A typology of tipplers
Should you over-indulge (perish the thought) what sort of drunkard might you be? Sanguineous (‘talkative from the beginning’ but ‘perfectly obstreperous’ when fully intoxicated) or perhaps melancholy (initially ‘gloomy’ but then ‘joyousness … breaks in … like sunshine upon darkness)? Into this latter category frequently fell ‘men of genius’ whose minds ‘possess a delicacy of structure which unfit them for the gross atmosphere of human nature. The poet Robert Burns was one such melancholic genius, Samuel Johnson another. Or – should you be a Welshman, a Highland laird or a mountaineer – you might likely fall into the choleric category (‘quick, irritable, and impatient but withal good at heart’)?
These and others were the categories isolated and analysed by the Scottish surgeon Robert MacNish in his very successful Anatomy of Drunkenness, first published in 1827 when he was a twenty-year old applicant to the Faculty of Surgeons in Glasgow.
Forthright in his condemnation of the ‘physical degradation’ that drunkenness had ‘spread over the world’, he was nonetheless both sympathetic to its causes and understanding of its appeal. While some, he thought, were drunkards by choice, the majority were those whom ‘misfortune has overtaken’ or who had been introduced to alcohol by others and found it impossible to regain sobriety. Thus he condemned not only the ‘parental custom of treating children to wine, punch and other intoxicating liquors, but also those ‘female attendants’ who from ‘well-meant but mistaken motives’ introduce nursing mothers to ‘porter [strong beer] and ale’.
The consequences of drunkenness were, he said, ‘dreadful’ and his readers were spared no detail of the sufferings both short- and long-term of over-indulgence. Yet he accepted that the ‘pleasures of getting drunk are certainly ecstatic’ and notes that ‘we drink at first for the serenity which is diffused over the mind’. Indeed he comes across as a man who fully understood the temptations, the pleasures and the consequent pains of alcohol and other intoxicants – including opium, tobacco and the then highly fashionable nitrous oxide (laughing gas).
Different forms of intoxicant produced different effects. Should you be in the habit of taking ‘light wines’ such ‘Champaign, Claret, Chambertin or Volnay’ then your drunkenness might be ‘airy and volatile’ but you would rapidly gain ‘an ominous rotundity of face’, and, not infrequently, corpulence’, the more so if your tipple of choice was fortified wines such as port, sherry or Madeira. Spirit drinkers on other hand tended to the ‘spindle-shanked’ with ‘glazed and hollow eyes’ whilst those who abused ‘malt liquors’ (ie beer, porter, stout etc) become ‘loaded with fat, the eye prominent and the face bloated and stupid’.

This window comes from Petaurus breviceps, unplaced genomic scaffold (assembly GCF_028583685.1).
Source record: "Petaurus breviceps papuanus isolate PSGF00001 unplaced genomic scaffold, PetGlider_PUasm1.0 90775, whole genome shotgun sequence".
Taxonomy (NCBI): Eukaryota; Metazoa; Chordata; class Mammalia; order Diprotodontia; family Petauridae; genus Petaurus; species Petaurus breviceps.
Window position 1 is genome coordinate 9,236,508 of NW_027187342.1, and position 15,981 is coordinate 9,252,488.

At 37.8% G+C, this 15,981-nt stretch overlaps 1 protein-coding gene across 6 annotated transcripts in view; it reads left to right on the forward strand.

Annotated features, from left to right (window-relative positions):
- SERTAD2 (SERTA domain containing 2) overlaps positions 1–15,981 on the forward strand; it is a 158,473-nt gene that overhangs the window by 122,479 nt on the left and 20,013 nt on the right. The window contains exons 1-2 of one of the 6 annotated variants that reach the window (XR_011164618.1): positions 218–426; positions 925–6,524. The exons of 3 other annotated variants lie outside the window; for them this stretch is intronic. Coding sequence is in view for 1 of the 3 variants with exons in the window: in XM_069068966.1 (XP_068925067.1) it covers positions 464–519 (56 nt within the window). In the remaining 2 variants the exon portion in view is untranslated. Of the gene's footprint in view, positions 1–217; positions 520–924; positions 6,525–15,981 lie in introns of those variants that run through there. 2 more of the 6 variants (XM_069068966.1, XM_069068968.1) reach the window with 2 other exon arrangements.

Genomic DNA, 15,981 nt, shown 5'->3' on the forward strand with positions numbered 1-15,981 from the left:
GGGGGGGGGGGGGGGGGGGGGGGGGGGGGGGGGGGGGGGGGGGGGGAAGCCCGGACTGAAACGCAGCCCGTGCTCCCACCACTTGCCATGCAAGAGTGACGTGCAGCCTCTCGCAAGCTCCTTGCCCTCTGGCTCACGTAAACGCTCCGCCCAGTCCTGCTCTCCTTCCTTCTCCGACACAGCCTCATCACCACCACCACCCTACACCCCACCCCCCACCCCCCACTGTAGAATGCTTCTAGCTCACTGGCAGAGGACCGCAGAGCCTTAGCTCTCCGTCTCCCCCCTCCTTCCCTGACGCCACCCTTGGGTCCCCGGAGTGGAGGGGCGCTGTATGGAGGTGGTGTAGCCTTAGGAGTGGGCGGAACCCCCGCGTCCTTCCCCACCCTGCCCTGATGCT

This latter form of drunkenness was, reckoned MacNish, ‘peculiarly of British growth’ and was most to be found in ‘innkeepers and their wives, recruiting sergeants and guards of stage-coaches’. Taken to extremes it was inevitably fatal with death coming ‘by some instantaneous apoplexy or rapid inflammation’.
Though death is a constant companion throughout the book, MacNish rejected the idea that alcohol was the cause of ‘spontaneous combustion’ of the human body. He absolutely rejected fanciful American tales of drunkards being ‘blown up in consequence of their breath or eructations catching fire from the application of a lighted candle’ and, though he cited a number of harrowing cases (mostly ‘women in advanced life’) he expressed doubts as to whether this phenomenon truly existed, demanding ‘authenticated facts’ rather than mere ‘hypothesis and loose analogy’.
Spontaneous combustion of the human body was a very frequent subject of newspaper articles in the nineteenth century and MacNish’s scepticism was ahead of his time.
Appropriately, perhaps, he concluded his book by stressing the virtues of water. Though it was acceptable for older men (that’s me) to take ‘moderate allowance to recruit the vigour which approaching age steals from the frame’, this was not so for those less advanced in age and without the necessity of manual labour. For such men, ‘water is the best drink’ since ‘his blood flows as cool and as pure as the element he quaffs; his brain is clear and composed; he is not encumbered with any useless corpulency; his body is free of all bad humours, his stomach of all bad digestions; and his appetite is healthy and natural’.
It is perhaps unfair, then, to note that McNish died tragically young of typhoid, a waterborne disease, in 1837.